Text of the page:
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I have writing a code to print the tree in Level Order using a queue(Array).

    void printLevelOrder(node *root) {
         node* queue[10];
         node*t=root;
         int y=0;
         queue[y]=t;
         for(int i=0;i<10;i++)
         {
                 printf("%d,",queue[i]->val); 

                 t=queue[i];
                 if((t->left)!=NULL){
                 queue[++y]=t->left;
                 }
                 if((t->right)!=NULL){
                 queue[++y]=t->right;
                 }
         } 
}

I want to convert the method into a recursive method. I tried but I am not getting the correct solution. Is it possible to convert this type of problem to using recursive calls?

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I haven't seen a Level Order Traversal's recursive version. But it would be nice to see if someone come up with one. –  Nishant Oct 9 '12 at 7:25
1  
There is a theorem stating that each iterative algorithm can be converted to recursive and vice versa. If that makes sense is another question. –  Ivaylo Strandjev Oct 9 '12 at 7:58

4 Answers 4

It is possible to make this recursive, but in this case the result would probably look like the body of the loop in the code above executing and then calling itself for the next element in the queue. It is not possible to convert this into a kind of recursion more often found in tree traversal algorithms, where the recursive method invokes itself for the child nodes of the one it received as an argument. There is thus no performance gain to expect -- you'll still need the queue or some structure like this -- and I don't really see the point in performing the conversion.

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I am not sure if this is what you were looking for but it is partial recursion.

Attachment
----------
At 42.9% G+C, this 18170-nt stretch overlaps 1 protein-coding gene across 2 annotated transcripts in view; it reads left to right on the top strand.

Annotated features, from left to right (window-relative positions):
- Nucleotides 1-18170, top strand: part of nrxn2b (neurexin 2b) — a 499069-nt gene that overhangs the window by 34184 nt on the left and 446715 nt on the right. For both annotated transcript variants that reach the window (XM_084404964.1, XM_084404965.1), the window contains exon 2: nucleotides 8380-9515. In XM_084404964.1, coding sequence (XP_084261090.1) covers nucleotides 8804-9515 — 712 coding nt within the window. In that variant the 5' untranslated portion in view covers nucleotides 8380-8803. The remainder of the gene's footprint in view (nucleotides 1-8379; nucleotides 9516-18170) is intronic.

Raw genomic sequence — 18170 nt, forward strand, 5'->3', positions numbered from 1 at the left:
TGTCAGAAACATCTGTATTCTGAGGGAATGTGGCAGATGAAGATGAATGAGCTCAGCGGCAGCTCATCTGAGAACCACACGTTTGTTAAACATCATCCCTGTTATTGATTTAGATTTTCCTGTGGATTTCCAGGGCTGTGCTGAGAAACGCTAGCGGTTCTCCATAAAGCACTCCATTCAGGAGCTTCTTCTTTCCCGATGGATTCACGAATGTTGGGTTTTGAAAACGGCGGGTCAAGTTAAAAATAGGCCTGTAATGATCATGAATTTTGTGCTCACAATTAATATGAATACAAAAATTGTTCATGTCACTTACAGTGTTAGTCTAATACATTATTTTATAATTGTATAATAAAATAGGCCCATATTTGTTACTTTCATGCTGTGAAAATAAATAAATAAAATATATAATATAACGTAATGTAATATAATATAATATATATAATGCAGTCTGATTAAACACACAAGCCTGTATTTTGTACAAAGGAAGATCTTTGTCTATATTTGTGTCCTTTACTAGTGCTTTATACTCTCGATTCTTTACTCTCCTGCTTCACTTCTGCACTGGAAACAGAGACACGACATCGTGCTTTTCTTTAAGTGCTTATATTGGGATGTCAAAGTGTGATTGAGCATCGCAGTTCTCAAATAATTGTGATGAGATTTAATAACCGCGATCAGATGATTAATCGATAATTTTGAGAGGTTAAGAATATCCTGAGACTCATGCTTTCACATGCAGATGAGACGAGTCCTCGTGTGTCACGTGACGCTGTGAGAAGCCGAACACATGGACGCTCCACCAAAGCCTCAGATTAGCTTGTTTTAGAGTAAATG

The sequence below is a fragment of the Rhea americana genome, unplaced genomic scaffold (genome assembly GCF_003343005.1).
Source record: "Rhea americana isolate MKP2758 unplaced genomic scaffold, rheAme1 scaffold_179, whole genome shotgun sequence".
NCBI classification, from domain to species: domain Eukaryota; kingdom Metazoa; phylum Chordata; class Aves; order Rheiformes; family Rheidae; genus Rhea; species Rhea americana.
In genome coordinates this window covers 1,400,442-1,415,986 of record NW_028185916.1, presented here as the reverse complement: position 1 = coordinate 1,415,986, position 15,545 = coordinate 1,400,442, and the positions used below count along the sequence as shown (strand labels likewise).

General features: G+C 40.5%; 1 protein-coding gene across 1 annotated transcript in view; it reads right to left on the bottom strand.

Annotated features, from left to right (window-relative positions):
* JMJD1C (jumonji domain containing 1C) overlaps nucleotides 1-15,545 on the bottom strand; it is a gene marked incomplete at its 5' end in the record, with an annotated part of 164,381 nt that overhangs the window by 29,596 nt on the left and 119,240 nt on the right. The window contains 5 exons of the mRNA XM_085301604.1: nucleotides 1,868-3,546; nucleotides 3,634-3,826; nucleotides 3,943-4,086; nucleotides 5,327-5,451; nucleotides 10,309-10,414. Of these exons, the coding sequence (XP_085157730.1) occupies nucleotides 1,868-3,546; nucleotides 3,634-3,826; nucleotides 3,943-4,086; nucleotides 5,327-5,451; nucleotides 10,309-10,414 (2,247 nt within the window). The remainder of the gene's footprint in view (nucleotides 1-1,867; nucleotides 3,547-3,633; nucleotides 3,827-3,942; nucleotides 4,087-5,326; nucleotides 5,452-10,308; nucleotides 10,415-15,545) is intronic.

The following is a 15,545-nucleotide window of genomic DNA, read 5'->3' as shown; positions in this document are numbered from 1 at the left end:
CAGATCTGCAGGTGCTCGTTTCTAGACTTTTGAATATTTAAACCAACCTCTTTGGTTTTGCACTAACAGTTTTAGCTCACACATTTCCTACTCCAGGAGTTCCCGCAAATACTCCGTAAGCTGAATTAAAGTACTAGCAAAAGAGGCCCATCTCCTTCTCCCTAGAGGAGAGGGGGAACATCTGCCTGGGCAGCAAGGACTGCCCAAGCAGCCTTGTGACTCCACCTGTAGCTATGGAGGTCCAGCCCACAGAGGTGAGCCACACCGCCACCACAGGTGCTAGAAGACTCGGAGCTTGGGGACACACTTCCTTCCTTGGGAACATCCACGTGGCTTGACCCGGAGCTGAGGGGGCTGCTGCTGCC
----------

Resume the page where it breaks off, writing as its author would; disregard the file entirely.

void print_level_part(node* p, level) {
    if(p) {
        if(level==1) {
            printf("%d", p->val);
        } else {
            print_level_part(p->left, level-1);
            print_level_part(p->right, level-1);
        }
    }
}

//the loop in main which does the main printing.
for(int i=0; i<n; ++i) {
    print_level_part(root, i);
}

If you want completely recursive solution then I may suggest that you change the for loop in main a recursive function.

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This is an example of what Qnan was talking about:

void printNext(node **queue,int i,int y)
{
  if (i==y) return;

  node *t = queue[i++];
  printf("%d,",t->val);

  if (t->left)  queue[y++] = t->left;
  if (t->right) queue[y++] = t->right;

  printNext(queue,i,y);
}

void printLevelOrder(node *root)
{
  node *queue[10]; /* be careful with hard-coded queue size! */
  int y=0, i=0;

  queue[y++]=root;
  printNext(queue,i,y);
  printf("\n");
}
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As far as I understand, printing a tree in "Level Order" is actually a BFS traversal of the given tree, for which the recursion is not suited. Recursion is a well-suited approach to DFS.

The recursion internally works with a stack (a LIFO structure), while BFS uses a queue (a FIFO structure). A tree algorithm is suitable for recursion if the solution for a root depends on (the results, or just traversal order) the solutions for the subtrees. Recursion goes to the "bottom" of the tree, and solves the problem from bottom upwards. From this, pre-order, in-order and post-order traversals can be done as recursions:

  • pre-order : print the root, print the left subtree, print the right subtree
  • in-order : print the left subtree, print the root, print the right subtree
  • post-order: print the left subtree, print the right subtree, print the root

Level-order, however, can not be decomposed in "do something for the root, do something for each of the subtrees". The only possible "recursive" implementation would follow @Qnan suggestion, and, as he said, would not make much sense.

What is possible, however, is to transform any recursive algorithm in to an iterative one fairly elegantly. Since the internal recursion actually works with a stack, the only trick in this situation would be to use your own stack instead of the system one. Some of the slight differences between this kind of recursive and iterative implementation would be:

  • with iterative, you save time on function calls
  • with recursive, you usually get a more intuitive code
  • with recursive, extra memory gets allocated for a return address with each function call
  • with iterative, you allocate the memory, and you determine where the memory is allocated
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